"The extraordinary story of the women who took on the Islamic State and won. In 2014, northeastern Syria might have been the last place you would expect to find a revolu-tion centered on women's rights. And yet that year, an all-female militia faced off against ISIS in a little town few had ever heard of. The Islamic State by then had swept across vast swaths of the country, taking town after town and spreading terror as the civil war burned all around it. From that unlikely showdown in the town of Kobani emerged a fighting force that would wage war against ISIS across northern Syria as partner of the United States. In the process, these women would spread their own political vision, determined to make women's equality a reality by fighting--house by house, street by street, town by town--the men who bought and sold women. Based on years of on-the-ground reporting, The Daughters of Kobani is the unforgettable story of the women of the Kurdish militia that improbably became part of the world's best hope for stopping ISIS in Syria. Over hundreds of hours of interviews, bestselling author Gayle Tzemach Lemmon introduces us to the women fighting on the front lines, determined to not only extinguish the terror of ISIS but also prove that women could lead in war and must enjoy equal rights come the peace. In helping to cement the territorial defeat of ISIS, whose savagery toward women astounded the world, these women played a central role in neutralizing the threat the group posed worldwide. In the process they earned the respect--and significant military support--of U.S. Special Operations Forces. Rigorously reported and powerfully told, The Daughters of Kobani shines a light on a group of women intent on not only defeating the Islamic State on the battlefield but also changing women's lives in their corner of the Middle East and beyond"-- Provided by publisher.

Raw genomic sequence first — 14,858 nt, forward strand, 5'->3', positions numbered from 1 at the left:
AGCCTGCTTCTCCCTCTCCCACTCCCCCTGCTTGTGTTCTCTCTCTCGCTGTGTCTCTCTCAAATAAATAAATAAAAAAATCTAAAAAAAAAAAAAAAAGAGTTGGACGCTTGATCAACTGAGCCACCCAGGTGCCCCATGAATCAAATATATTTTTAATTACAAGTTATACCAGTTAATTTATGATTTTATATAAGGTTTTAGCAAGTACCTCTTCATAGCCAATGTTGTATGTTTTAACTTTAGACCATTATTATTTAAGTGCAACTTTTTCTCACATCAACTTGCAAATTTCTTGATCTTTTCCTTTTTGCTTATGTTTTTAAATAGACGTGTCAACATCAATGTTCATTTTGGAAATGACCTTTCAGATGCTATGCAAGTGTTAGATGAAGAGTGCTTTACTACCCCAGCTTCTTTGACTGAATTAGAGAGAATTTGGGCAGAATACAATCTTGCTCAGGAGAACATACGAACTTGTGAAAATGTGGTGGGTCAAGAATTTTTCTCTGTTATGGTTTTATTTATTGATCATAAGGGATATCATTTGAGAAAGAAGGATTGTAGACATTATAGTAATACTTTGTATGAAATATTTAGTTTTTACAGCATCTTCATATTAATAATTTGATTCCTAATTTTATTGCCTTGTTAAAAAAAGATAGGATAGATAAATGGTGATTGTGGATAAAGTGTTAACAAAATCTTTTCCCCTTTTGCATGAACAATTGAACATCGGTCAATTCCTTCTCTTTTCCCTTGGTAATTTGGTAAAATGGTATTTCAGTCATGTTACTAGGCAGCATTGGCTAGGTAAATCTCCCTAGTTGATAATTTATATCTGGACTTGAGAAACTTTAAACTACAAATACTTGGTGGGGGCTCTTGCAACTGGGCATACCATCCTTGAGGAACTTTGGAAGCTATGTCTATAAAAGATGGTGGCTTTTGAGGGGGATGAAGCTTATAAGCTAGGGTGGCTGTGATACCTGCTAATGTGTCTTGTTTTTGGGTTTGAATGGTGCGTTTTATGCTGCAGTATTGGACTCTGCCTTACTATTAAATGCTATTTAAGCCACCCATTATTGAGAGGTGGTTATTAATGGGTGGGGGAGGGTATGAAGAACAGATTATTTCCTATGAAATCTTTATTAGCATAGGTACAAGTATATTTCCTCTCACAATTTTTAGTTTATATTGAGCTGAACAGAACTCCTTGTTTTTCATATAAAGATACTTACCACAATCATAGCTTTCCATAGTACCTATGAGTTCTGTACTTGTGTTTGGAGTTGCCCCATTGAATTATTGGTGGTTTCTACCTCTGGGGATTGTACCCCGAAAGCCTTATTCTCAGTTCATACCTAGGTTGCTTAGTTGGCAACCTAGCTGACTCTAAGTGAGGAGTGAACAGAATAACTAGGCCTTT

Insurgency -- Syria.
Kurdish Women's Protection Units (Organization)
Kurds -- Syria -- ʻAyn al ʻArab -- History.
Special operations (Military science) -- Syria.
Syria -- History -- Civil War, 2011- -- Women.
Women soldiers -- Syria -- ʻAyn al ʻArab.
ʻAyn al ʻArab (Syria) -- History, Military -- 21st century.